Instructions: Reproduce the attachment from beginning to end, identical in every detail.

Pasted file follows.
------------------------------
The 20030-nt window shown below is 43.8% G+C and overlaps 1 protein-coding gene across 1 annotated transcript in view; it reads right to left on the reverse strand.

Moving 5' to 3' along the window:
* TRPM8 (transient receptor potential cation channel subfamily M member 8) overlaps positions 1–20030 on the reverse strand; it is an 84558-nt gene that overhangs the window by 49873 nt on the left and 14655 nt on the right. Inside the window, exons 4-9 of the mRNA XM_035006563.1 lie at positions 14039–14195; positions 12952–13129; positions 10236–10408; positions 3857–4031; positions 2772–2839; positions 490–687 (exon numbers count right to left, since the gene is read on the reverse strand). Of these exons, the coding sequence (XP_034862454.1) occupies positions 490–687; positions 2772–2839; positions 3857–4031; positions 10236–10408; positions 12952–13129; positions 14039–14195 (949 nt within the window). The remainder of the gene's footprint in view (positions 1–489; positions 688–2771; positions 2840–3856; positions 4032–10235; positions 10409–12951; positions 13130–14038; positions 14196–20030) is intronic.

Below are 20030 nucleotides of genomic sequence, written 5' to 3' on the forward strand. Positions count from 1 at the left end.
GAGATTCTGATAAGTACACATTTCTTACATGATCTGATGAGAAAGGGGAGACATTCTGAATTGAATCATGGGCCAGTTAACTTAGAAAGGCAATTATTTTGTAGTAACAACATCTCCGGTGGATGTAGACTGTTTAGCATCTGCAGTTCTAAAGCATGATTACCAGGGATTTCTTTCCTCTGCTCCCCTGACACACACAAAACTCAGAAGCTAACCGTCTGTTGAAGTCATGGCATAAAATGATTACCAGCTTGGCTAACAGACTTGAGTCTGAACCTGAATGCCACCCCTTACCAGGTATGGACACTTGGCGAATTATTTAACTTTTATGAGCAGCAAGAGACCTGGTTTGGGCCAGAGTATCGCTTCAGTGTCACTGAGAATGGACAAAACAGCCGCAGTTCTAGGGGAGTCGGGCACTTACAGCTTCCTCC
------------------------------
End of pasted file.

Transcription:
The 20030-nt window shown below is 43.8% G+C and overlaps 1 protein-coding gene across 1 annotated transcript in view; it reads right to left on the reverse strand.

Moving 5' to 3' along the window:
* TRPM8 (transient receptor potential cation channel subfamily M member 8) overlaps positions 1–20030 on the reverse strand; it is an 84558-nt gene that overhangs the window by 49873 nt on the left and 14655 nt on the right. Inside the window, exons 4-9 of the mRNA XM_035006563.1 lie at positions 14039–14195; positions 12952–13129; positions 10236–10408; positions 3857–4031; positions 2772–2839; positions 490–687 (exon numbers count right to left, since the gene is read on the reverse strand). Of these exons, the coding sequence (XP_034862454.1) occupies positions 490–687; positions 2772–2839; positions 3857–4031; positions 10236–10408; positions 12952–13129; positions 14039–14195 (949 nt within the window). The remainder of the gene's footprint in view (positions 1–489; positions 688–2771; positions 2840–3856; positions 4032–10235; positions 10409–12951; positions 13130–14038; positions 14196–20030) is intronic.

Below are 20030 nucleotides of genomic sequence, written 5' to 3' on the forward strand. Positions count from 1 at the left end.
GAGATTCTGATAAGTACACATTTCTTACATGATCTGATGAGAAAGGGGAGACATTCTGAATTGAATCATGGGCCAGTTAACTTAGAAAGGCAATTATTTTGTAGTAACAACATCTCCGGTGGATGTAGACTGTTTAGCATCTGCAGTTCTAAAGCATGATTACCAGGGATTTCTTTCCTCTGCTCCCCTGACACACACAAAACTCAGAAGCTAACCGTCTGTTGAAGTCATGGCATAAAATGATTACCAGCTTGGCTAACAGACTTGAGTCTGAACCTGAATGCCACCCCTTACCAGGTATGGACACTTGGCGAATTATTTAACTTTTATGAGCAGCAAGAGACCTGGTTTGGGCCAGAGTATCGCTTCAGTGTCACTGAGAATGGACAAAACAGCCGCAGTTCTAGGGGAGTCGGGCACTTACAGCTTCCTCC